"We have no right to ask, when sorrow comes, 'Why did this happen to me?' unless we ask the same question for every joy that comes our way." Philip S Bernstein
There are certain lessons we learn our whole lives through. Patterns, habits, thoughts and actions we fall into again and again and again and then feel like giving ourselves a smack on the forehead as we think in exasperation (or sometimes despair) "Didn't I learn this last time around?!"
Many of us live under the illusion that life needs to be "fair" to us. When something isn't fair, we experience numerous reactions: childish petulance, outraged hurt, anger or we find ourselves falling into despair, anxiety, fear, a spiral of negative emotions...
When our precious sense of fair is tampered with, we often lash out at others, God, ourselves, in the immaturity of our understanding.
Where does our sense of entitlement come from?
There are many, many things in life, the world and history that aren't fair. Horrendous things happen to good and innocent people and good things happen to misguided, cruel, and evil people. Why are we always surprised anew by this as though the world has always been a haven of fairness and justice and our experience is the first of its kind? Perhaps because we were created with a deep craving for justice? Created with an innate sense of dignity that in a perfect world would always be respected and valued? Or less lofty but worth mentioning, because we are essentially selfish beings who have difficulty rising above a situation that hurts us, looking at it from angles other than "it's unfair"?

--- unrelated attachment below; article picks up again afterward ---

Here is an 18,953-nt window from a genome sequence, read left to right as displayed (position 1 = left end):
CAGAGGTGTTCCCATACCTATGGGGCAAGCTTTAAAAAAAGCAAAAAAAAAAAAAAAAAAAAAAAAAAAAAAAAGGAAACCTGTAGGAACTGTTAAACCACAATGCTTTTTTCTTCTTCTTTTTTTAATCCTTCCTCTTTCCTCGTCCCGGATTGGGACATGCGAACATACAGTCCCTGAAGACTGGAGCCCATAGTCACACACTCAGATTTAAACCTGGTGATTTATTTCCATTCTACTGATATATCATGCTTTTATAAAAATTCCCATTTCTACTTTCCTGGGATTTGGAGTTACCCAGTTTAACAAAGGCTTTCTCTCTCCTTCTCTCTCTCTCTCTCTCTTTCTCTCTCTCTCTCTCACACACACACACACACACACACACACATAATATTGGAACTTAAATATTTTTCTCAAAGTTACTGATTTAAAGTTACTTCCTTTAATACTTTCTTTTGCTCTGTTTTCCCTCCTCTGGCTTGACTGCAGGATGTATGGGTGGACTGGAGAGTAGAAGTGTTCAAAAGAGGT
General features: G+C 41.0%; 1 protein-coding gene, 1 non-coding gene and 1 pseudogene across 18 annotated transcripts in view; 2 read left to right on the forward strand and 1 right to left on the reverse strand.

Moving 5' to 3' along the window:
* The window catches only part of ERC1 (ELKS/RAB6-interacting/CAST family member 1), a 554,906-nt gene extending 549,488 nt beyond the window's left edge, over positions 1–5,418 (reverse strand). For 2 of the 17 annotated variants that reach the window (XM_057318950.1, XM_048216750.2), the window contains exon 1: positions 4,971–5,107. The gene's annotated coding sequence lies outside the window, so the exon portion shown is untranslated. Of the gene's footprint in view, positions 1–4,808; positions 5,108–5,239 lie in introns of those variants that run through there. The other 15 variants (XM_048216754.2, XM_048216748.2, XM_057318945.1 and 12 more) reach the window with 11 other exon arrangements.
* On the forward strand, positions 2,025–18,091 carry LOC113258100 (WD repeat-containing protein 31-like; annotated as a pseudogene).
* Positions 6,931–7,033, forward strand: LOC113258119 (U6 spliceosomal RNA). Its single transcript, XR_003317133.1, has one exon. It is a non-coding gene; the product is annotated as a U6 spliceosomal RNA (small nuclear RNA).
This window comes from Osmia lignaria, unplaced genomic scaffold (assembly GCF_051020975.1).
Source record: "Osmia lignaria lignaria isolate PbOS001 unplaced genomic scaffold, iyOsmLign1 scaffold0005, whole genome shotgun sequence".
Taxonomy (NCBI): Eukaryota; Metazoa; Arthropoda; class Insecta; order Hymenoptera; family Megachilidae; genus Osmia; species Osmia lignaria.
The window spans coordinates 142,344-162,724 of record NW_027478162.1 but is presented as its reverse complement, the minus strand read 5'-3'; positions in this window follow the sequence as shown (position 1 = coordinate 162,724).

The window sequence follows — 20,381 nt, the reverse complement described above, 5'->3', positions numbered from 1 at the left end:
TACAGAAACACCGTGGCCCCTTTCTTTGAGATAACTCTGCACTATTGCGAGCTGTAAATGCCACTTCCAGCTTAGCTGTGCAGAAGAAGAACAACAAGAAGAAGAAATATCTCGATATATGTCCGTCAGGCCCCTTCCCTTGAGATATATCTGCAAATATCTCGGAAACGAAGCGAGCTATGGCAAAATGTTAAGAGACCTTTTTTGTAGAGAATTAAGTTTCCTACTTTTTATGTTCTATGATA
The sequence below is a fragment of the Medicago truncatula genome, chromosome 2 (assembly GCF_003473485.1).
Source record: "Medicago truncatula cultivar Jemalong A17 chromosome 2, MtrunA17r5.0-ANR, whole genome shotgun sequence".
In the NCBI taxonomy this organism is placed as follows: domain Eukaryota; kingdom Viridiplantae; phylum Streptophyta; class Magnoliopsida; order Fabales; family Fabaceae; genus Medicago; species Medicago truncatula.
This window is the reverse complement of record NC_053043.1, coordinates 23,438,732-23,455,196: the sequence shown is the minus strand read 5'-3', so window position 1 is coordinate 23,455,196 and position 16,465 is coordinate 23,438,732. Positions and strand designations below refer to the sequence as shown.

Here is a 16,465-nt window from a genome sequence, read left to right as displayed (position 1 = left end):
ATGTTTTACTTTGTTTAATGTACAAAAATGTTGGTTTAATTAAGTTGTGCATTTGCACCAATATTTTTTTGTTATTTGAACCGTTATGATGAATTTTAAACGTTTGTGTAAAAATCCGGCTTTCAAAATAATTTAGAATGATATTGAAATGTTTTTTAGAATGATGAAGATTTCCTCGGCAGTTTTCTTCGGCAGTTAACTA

It isn't wrong to think things like "Why me?" or "It just isn't fair.". But it can't end there...those thoughts need to be the beginning of a journey toward a broader and more enlightened understanding of the situation. We can choose to step out of the role and mentality of being a perpetual victim and into one of maturity, grace, and acceptance.
I think that overcoming the idea of unfairness is a lifelong battle. I didn't think it was fair for example when shortly after learning my husband and I would never have biological children, I read a story in the newspaper announcing that Karla Homolka was pregnant. (For those of you unfamiliar with the name, she and her husband together raped, tortured and murdered many teen age girls and women, her own sister among them.) That is when the absurdidty of it struck me most intensely. I had been telling myself that I didn't deserve children, I wasn't fit to be a mother, all sorts of hurtful, self destructive things to be able to bear my own feeling of it being unfair. It struck me reading this piece of news that if Karla Homolka can get pregnant and have a baby, then fairness really has nothing to do with it and obviously neither then did the notion that I somehow wasn't fit to be a mother.
Eventually I reached a place where fair and unfair took on different and more perspective definitions. As we progressed in our first adoption journey, I came to understand fair is a bigger picture than what I can see and understand...it's so subjective. Instead of thinking "Why us? Why will we never have children of our own?" I slowly began to think "Why anybody? Why this mother in Sri Lanka who has to give up her child? Why this little boy? Why this hurting broken country?" None of it is really fair. The issue was so much larger than my initial "why me". I believe there are answers and most of the time the struggle is simply to think outside of ourselves. Let go of our sense of fair.